SADC working on tackling cybercrime

 

Gaborone – Law enforcement agents from SADC member have resolved to have their governments devote more resources to fighting cybercrimes.

A cybercrime and cyber security workshop held in Botswana recently served as a suitable platform to exchange views and learning from best practices, policies and techniques for investigations, collection and analysis of evidence of cybercrime, especially for purposes of criminal proceedings.

Botswana’s Permanent Secretary in the Ministry of Defence, Justice and Security, Segakweng Tsiane, said preventive measures are generally more cost-effective than remedial strategies, adding that several fora and high-level dialogues have been held specifically on the subject matter at national, regional and global levels.

PS Tsiane said many SADC states continue to develop laws and procedures that are aimed at improving the ability to ensure the security against cybercrime, including systems for effective investigations and prosecutions of such crimes.

She cited as an example the Commonwealth and Attorneys-General Meeting held in Botswana last month, which recognised the importance of national, regional and global cybercrime initiative as the Commonwealth.

“The initiative recognises that an effective response to cybercrime must be holistic and it should be formed from many elements, including comprehensive legislation, special enforcement capability, public awareness and safety,” she said.

Eric Tamrkin, from South Africa’s Institute for Security Studies, said given the reports that Africa is becoming a cybercrime safe haven, the problem could hamper economic growth, foreign investment and security.

“Policy makers need a cogent response to cybercrime which is informed by a clear understanding of emerging threats and how other countries have formed strategies in response; countries on the continent should adopt a multi-layered approach,” he said.

Also speaking at the workshop, Dr Ezekiel Okike from the Computer Science Department at the University of Botswana said business and government institutions can lose billions of dollars every year to cyber criminals.

“Many computer crimes are probably committed by company insiders and to avoid embarrassment many companies cover up computer crime committed by their own employees like the cashiers, clerks, programmers, managers. The typical computer criminal could be a trusted employee or former employee,” he warned.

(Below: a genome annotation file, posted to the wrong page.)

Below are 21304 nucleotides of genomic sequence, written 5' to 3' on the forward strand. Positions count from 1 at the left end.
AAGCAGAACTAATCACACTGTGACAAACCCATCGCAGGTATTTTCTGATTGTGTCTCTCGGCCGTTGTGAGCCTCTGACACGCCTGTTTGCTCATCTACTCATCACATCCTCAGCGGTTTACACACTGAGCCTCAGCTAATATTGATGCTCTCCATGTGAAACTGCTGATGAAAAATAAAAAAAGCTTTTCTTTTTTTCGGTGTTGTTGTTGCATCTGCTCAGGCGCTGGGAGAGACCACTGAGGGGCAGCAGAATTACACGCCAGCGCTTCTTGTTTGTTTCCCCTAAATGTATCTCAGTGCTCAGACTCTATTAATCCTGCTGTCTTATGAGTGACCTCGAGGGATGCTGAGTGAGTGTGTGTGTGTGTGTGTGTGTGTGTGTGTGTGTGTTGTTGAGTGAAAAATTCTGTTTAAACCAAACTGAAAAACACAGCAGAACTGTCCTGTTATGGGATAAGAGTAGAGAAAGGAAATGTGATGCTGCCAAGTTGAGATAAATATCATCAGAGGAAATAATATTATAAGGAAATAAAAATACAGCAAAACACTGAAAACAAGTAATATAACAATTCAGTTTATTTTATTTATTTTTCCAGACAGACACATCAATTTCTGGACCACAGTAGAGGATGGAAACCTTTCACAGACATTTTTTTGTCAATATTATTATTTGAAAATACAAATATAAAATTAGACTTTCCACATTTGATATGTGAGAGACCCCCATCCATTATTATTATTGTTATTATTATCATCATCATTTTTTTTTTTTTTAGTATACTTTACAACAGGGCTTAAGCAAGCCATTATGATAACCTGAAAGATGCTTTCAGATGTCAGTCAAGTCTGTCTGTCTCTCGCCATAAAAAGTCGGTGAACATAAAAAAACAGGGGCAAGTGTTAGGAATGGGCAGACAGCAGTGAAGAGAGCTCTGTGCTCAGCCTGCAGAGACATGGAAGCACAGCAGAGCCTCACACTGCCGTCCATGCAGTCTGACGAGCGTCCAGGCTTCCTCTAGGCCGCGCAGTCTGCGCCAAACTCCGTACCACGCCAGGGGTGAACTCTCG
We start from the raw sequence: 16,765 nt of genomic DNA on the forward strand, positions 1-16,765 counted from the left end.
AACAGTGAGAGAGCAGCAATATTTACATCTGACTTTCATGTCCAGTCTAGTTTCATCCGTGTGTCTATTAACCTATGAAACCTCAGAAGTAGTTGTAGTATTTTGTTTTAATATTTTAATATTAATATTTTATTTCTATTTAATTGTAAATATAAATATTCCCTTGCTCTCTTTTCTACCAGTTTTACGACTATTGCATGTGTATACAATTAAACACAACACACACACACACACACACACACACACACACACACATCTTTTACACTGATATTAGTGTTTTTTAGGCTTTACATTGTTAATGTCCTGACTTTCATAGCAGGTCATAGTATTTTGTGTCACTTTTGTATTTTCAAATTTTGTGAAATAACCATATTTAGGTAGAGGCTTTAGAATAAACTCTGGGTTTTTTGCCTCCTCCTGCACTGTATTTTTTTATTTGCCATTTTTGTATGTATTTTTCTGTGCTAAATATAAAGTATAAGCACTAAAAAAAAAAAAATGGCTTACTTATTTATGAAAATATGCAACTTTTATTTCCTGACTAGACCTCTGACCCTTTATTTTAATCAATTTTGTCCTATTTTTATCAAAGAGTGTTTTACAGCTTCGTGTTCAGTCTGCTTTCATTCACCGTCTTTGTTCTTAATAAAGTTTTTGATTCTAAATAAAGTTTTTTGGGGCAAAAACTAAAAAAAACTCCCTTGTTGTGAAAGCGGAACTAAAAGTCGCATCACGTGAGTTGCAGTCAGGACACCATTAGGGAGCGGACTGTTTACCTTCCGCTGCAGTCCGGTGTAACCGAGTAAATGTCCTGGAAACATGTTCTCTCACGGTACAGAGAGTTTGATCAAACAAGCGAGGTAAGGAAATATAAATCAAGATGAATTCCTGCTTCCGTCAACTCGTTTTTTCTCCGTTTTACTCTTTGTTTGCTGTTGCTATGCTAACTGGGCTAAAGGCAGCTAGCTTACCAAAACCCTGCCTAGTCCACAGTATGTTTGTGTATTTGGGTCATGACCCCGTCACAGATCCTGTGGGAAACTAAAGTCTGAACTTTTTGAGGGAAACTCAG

Botswana’s General Counsel in the Office of the President Advocate Abraham Keetshabe, observed that “cybercrime by its nature knows no boundaries and may collapse the economy of any country.”

He added that “up until as recently as April 2014, no legislative framework to facilitate and enable the provision of e-services existed in Botswana. Laws tended to prohibit, rather than promote the use of ICT to provide services.”

Keetshabe said the Cybercrime and Computer Related Crimes Act which came into force on December 28, 2007, did not provide for recognition of electronic signatures, authenticity of electronic documents and admissibility of electronic evidence, to name a few.

“These legal challenges are being addressed through the development of simple, consistent and technology-neutral legislation which recognizes all ICT processes and transactions – including recognition of electronic signatures as a valid authentication method for electronic transactions and give confidence to consumers, the business community and Government agencies participating in electronic transactions,” he said.

On his part, Detective Chief Inspector Esau Banda of the Zambia Police Service Fraud and Cyber Crimes Unit said his country is susceptible cybercrimes and the matter needs to be tackled with full force just like any other crime, if not even much more.

“Cyber crime personnel require more training and capacity building exercises,” he said.

The delegates heard that as in many African countries, there is nonspecific legislation on Cybercrime in Tanzania. 

However, there is progress and some measure of commitment by the government, while Mozambique was said to be employing an 1888 legislation to prosecute cybercrime offenders.

The workshop was also meant to advance regional cooperation and sector reform in cyber security, as it presented a good opportunity with regard to cyber security partnership between their respective governments.

June 2014
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